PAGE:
While teaching in Singapore in 1960 Guy met the Hungarian mathematician Paul Erdős. Erdős was noted for posing and solving difficult mathematical problems and shared several of them with Guy.^{[25]} Guy later recalled "I made some progress in each of them. This gave me encouragement, and I began to think of myself as possibly being something of a research mathematician, which I hadn't done before."^{[26]} Eventually he wrote four papers with Erdős, giving him an Erdős number of 1,^{[27]} and solved one of Erdős' problems.^{[28]} Guy was intrigued by unsolved problems and wrote two books devoted to them.^{[29]}^{[30]} Many number theorists got their start trying to solve problems from Guy's book Unsolved problems in number theory.^{[31]}
Guy described himself as an amateur mathematician,^{[32]} although his work was widely respected by professionals.^{[33]} In a career that spans eight decades he wrote or coauthored more than a dozen books and collaborated with some of the most important mathematicians of the twentieth century.^{[34]} Paul Erdős, John H. Conway, Donald Knuth, and Martin Gardner were among his collaborators, as were Elwyn Berlekamp, John L. Selfridge, Kenneth Falconer, Frank Harary, Lee Sallows, Gerhard Ringel, Béla Bollobás, C. B. Lacampagne, Bruce Sagan, and Neil Sloane.^{[35]}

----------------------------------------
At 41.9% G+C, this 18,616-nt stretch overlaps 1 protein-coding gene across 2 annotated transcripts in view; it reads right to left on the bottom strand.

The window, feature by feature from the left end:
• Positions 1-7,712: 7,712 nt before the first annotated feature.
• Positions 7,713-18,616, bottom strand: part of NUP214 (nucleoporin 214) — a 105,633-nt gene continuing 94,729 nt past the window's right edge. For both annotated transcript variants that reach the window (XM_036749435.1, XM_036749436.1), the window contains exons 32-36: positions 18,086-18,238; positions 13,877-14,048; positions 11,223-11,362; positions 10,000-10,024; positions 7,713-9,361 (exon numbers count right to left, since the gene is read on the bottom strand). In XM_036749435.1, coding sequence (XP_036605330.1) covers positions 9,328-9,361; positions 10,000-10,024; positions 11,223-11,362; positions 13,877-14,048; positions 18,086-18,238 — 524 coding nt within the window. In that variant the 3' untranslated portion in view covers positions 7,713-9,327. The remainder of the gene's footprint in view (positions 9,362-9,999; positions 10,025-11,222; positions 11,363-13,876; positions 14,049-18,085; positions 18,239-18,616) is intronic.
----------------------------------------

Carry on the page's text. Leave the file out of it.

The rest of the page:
Over the course of his career Guy published more than 100 research papers in mathematics, including four with Erdős.^{[36]}^{[37]}^{[38]}^{[39]}^{[40]}